Anton Repponen: The Misplaced Icons of New York City

“Oh, look! There’s a building in the desert!”  Seriously. The Headquarters of the United Nations sits comfortably and picturesquely amid an Arabian desert, dunes of nothingness behind its modern and clean façade.

Then, there’s the Chrysler Building, quite literally stuck in the sand, its well-recognized spire enveloped in a cloud of dust. It’s an unexpected and beautifully depicted juxtaposition – equally as jarring and intriguing as it is stunning and evocative.  Outside of their original context, do these buildings become more beautiful? Do they feel isolated or surprisingly right at home? The ambiguity and subjectivity strikes a chord, and it’s the artist’s ultimate goal.

Designer and photographer Anton Repponen meticulously curated the “Misplaced Series,” a photography collection he officially launched in April, which places iconic New York City buildings against unexpected and remote backdrops, such as the Lanai Islands of Hawaii and Costa Rican volcanoes.




“Now imagine those buildings restored to [their] original design, with clean facades, no garbage, no scaffolding… and [placed] somewhere else, somewhere very far away,” Anton says. Having taken up photography at the age of 14 and studied architecture before becoming an interaction designer, Anton, now designer and co-founder of Anton & Irene Design Studio in Brooklyn, has always had an affinity for shape, form, film and digital. This is what ultimately drew him to the challenge of visually restoring buildings to their original design and placing them elsewhere, where they can breathe new life and establish a new kind of visual harmony – all left up for interpretation.

It was German artist Markus Brunetti’s “Facades” series, a 10-year project that captured the intricate architecture of some of Europe’s most iconic churches from a distinct, head-on perspective, that first inspired Anton to experiment with his photography. Taking on the technical challenge, Anton tried various techniques, both in photography and post-production, ultimately unearthing the style of what would become “Misplaced.”





“When I was retouching my photos and removing all of the city noise, such as scaffolding, signs, people and cars, I got to the point where I started removing other surrounding buildings in the frame, streets and sky, until there was just one isolated construction left,” Anton explains. “That’s when I decided to use something else for the backdrop, some surreal landscape that would match each building and bring more focus and attention to it.”

The initial process began with an arduous review of tens of thousands of photographs from Anton’s travels. The deliberate matchup involved painstaking attention-to-detail, ensuring that shadows matched, for example, and taking into consideration everything from the positioning of the sun to parking zones when photographing each building. The results were mesmerizingly complex, and it wasn’t long before the series unfolded.

“The moment I completed a building, I posted it on my Instagram (@repponen), like, ‘here you go; there’s Breuer on Mars.’ I continued experimenting with techniques and the retouching process and got those images out on Instagram, too. Once I looked at them next to each other, I realized that they looked 10 times stronger together as a series, rather than as individual one-offs,” Anton recalls. “That’s when I decided to turn this into a project. I made a list of buildings that I would like to include, got on my bike [to go see them all] and spent a few months working on and off in the evenings and weekends.”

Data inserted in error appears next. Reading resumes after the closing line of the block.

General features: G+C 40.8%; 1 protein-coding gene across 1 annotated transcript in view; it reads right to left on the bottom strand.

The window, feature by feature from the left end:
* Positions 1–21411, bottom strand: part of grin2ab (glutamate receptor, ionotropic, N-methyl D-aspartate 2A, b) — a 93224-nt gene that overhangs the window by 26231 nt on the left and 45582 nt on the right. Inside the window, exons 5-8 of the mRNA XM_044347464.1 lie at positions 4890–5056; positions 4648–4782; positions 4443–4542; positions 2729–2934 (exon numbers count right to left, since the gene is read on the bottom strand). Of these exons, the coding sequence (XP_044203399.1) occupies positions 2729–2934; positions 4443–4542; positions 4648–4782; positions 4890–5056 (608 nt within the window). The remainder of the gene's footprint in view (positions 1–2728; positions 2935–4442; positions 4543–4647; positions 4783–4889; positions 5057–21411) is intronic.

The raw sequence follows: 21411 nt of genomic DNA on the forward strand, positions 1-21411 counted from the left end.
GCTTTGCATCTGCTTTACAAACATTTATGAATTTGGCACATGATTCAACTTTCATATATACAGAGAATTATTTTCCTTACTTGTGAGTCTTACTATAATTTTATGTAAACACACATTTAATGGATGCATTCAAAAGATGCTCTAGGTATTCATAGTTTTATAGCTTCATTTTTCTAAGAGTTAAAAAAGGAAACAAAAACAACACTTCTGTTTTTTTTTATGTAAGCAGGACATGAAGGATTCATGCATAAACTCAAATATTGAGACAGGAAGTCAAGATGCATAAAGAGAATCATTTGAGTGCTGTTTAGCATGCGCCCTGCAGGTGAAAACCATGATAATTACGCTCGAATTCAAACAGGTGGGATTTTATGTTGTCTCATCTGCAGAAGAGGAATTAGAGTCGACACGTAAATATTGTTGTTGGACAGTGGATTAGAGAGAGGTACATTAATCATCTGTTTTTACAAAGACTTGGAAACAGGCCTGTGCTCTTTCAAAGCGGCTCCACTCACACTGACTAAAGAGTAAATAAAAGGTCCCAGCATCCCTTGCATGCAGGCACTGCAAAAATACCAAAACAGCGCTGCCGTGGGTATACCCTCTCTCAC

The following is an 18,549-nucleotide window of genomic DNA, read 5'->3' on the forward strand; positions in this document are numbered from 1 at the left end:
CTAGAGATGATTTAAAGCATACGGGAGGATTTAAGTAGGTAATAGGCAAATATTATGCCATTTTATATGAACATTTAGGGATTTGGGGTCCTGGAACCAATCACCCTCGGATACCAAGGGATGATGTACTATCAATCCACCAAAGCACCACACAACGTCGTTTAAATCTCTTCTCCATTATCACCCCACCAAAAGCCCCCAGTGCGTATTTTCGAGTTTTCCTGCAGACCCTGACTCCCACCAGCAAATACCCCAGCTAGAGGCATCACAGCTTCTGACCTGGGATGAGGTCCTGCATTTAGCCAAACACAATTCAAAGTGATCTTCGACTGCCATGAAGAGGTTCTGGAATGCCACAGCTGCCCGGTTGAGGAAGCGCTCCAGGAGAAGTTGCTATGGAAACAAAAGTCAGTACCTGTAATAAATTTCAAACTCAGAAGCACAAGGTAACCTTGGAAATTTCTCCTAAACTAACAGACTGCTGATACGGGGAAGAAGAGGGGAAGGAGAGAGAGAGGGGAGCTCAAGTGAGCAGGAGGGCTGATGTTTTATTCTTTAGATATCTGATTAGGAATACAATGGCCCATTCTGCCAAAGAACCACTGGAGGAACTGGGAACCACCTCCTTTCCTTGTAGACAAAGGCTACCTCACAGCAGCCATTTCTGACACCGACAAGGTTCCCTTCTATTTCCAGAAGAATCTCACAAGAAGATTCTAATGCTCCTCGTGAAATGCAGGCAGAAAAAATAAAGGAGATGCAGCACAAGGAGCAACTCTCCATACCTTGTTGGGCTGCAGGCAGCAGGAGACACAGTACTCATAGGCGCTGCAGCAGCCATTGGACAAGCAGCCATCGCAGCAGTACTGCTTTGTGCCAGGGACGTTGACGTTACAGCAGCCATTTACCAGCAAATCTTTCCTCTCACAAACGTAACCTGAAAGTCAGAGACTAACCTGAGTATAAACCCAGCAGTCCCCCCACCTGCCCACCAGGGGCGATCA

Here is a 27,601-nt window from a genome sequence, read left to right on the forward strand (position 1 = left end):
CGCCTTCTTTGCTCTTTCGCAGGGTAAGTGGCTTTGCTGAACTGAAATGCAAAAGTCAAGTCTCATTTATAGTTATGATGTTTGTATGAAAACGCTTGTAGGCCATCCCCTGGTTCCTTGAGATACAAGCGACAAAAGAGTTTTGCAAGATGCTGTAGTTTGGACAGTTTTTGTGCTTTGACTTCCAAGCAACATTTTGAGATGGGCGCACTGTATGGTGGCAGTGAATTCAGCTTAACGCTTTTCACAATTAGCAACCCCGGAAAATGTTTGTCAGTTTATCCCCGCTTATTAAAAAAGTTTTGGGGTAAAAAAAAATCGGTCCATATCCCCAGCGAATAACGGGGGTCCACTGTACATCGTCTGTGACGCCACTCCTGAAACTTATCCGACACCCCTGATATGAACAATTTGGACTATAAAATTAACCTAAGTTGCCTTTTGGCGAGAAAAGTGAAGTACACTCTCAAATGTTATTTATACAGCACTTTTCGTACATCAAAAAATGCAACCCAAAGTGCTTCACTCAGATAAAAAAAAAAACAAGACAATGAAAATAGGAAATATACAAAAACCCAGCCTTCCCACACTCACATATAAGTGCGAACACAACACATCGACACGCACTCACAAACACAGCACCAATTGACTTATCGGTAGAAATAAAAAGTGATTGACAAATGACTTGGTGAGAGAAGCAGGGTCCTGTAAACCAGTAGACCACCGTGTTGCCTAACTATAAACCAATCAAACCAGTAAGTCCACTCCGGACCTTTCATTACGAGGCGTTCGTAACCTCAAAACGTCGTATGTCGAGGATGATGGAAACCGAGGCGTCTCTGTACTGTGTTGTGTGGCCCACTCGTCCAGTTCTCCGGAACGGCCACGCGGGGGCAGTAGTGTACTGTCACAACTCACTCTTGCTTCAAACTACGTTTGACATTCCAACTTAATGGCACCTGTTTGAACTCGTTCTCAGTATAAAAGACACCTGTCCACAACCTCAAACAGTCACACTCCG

The series’ 11 images depict everything from the Guggenheim Museum and The Standard Hotel to the Metropolitan Opera and Cooper Union, all set against landscapes from Peru and the dunes of Jericoacoara in northern Brazil to Maui.

While the Guggenheim image is the most impressive, according to Anton, his favorite is Cooper Union. It took the longest to complete and was the most challenging to capture, retouch and position within the landscape. The 16-hour process included manually drawing the ground floor from scratch due to the construction that was taking place at the property during that time period.

At, each of the images is paired with short, fictional stories by journalist and audio producer Jon Earle, helping bring the project to life in an ingeniously witty and believable way.

“I think what resonates most with people is that it actually looks somewhat real,” Anton says. “The nicest compliment I received while working on the series and posting works-in-progress on Instagram or Facebook was when someone commented on The Standard Hotel image, saying ‘OMG! Where’s that abandoned hotel? Can I go there?’”


Arguably, the relevance and appeal of Anton’s “Misplaced Series” also stems from the relatable coexistence of old and new, with the tension of both giving way to the creative expression that has come to reflect this generation’s pursuits across design, art, business and even travel.

“Throughout my career as a designer, personal projects were always a big inspiration for me and kept me busy and interested during moments when I had to do client work that perhaps I did not find very interesting,” Anton says. “I believe there are people reading this magazine who might be in the same position. If you have an idea, go work on it, at night, on the weekend, doesn’t matter. The most important thing is to start, because you never know where this idea might take you. For me, that’s the beauty of personal work; I don’t need to know what it will end up being. It’s more fun like that.”

That unexpected destination might just be the most fitting one yet.